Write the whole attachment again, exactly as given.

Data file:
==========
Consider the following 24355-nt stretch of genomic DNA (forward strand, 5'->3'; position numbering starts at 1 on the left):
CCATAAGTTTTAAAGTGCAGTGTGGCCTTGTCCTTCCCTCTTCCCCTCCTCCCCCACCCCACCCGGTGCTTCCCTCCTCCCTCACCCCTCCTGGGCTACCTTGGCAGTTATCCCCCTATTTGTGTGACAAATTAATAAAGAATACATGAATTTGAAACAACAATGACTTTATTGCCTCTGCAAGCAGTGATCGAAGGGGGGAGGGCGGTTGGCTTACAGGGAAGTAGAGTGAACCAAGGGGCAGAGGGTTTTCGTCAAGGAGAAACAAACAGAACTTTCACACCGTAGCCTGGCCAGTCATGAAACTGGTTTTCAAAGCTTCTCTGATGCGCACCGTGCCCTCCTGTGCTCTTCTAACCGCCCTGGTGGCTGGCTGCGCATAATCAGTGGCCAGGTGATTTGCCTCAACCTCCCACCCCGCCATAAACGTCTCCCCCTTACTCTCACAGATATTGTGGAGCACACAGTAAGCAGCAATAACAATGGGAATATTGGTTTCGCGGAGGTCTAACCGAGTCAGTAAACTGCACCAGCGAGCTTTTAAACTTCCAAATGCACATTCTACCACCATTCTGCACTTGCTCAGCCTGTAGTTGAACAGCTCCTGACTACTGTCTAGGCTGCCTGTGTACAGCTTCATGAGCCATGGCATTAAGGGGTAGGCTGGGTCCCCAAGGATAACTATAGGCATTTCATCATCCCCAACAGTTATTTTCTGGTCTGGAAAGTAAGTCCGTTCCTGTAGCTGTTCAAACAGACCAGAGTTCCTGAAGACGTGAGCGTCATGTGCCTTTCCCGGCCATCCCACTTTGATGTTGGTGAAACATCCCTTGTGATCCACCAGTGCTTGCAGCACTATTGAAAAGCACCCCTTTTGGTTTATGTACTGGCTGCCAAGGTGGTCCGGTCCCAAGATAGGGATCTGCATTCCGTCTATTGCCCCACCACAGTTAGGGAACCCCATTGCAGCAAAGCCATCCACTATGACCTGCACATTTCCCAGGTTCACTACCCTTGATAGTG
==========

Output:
Consider the following 24355-nt stretch of genomic DNA (forward strand, 5'->3'; position numbering starts at 1 on the left):
CCATAAGTTTTAAAGTGCAGTGTGGCCTTGTCCTTCCCTCTTCCCCTCCTCCCCCACCCCACCCGGTGCTTCCCTCCTCCCTCACCCCTCCTGGGCTACCTTGGCAGTTATCCCCCTATTTGTGTGACAAATTAATAAAGAATACATGAATTTGAAACAACAATGACTTTATTGCCTCTGCAAGCAGTGATCGAAGGGGGGAGGGCGGTTGGCTTACAGGGAAGTAGAGTGAACCAAGGGGCAGAGGGTTTTCGTCAAGGAGAAACAAACAGAACTTTCACACCGTAGCCTGGCCAGTCATGAAACTGGTTTTCAAAGCTTCTCTGATGCGCACCGTGCCCTCCTGTGCTCTTCTAACCGCCCTGGTGGCTGGCTGCGCATAATCAGTGGCCAGGTGATTTGCCTCAACCTCCCACCCCGCCATAAACGTCTCCCCCTTACTCTCACAGATATTGTGGAGCACACAGTAAGCAGCAATAACAATGGGAATATTGGTTTCGCGGAGGTCTAACCGAGTCAGTAAACTGCACCAGCGAGCTTTTAAACTTCCAAATGCACATTCTACCACCATTCTGCACTTGCTCAGCCTGTAGTTGAACAGCTCCTGACTACTGTCTAGGCTGCCTGTGTACAGCTTCATGAGCCATGGCATTAAGGGGTAGGCTGGGTCCCCAAGGATAACTATAGGCATTTCATCATCCCCAACAGTTATTTTCTGGTCTGGAAAGTAAGTCCGTTCCTGTAGCTGTTCAAACAGACCAGAGTTCCTGAAGACGTGAGCGTCATGTGCCTTTCCCGGCCATCCCACTTTGATGTTGGTGAAACATCCCTTGTGATCCACCAGTGCTTGCAGCACTATTGAAAAGCACCCCTTTTGGTTTATGTACTGGCTGCCAAGGTGGTCCGGTCCCAAGATAGGGATCTGCATTCCGTCTATTGCCCCACCACAGTTAGGGAACCCCATTGCAGCAAAGCCATCCACTATGACCTGCACATTTCCCAGGTTCACTACCCTTGATAGTG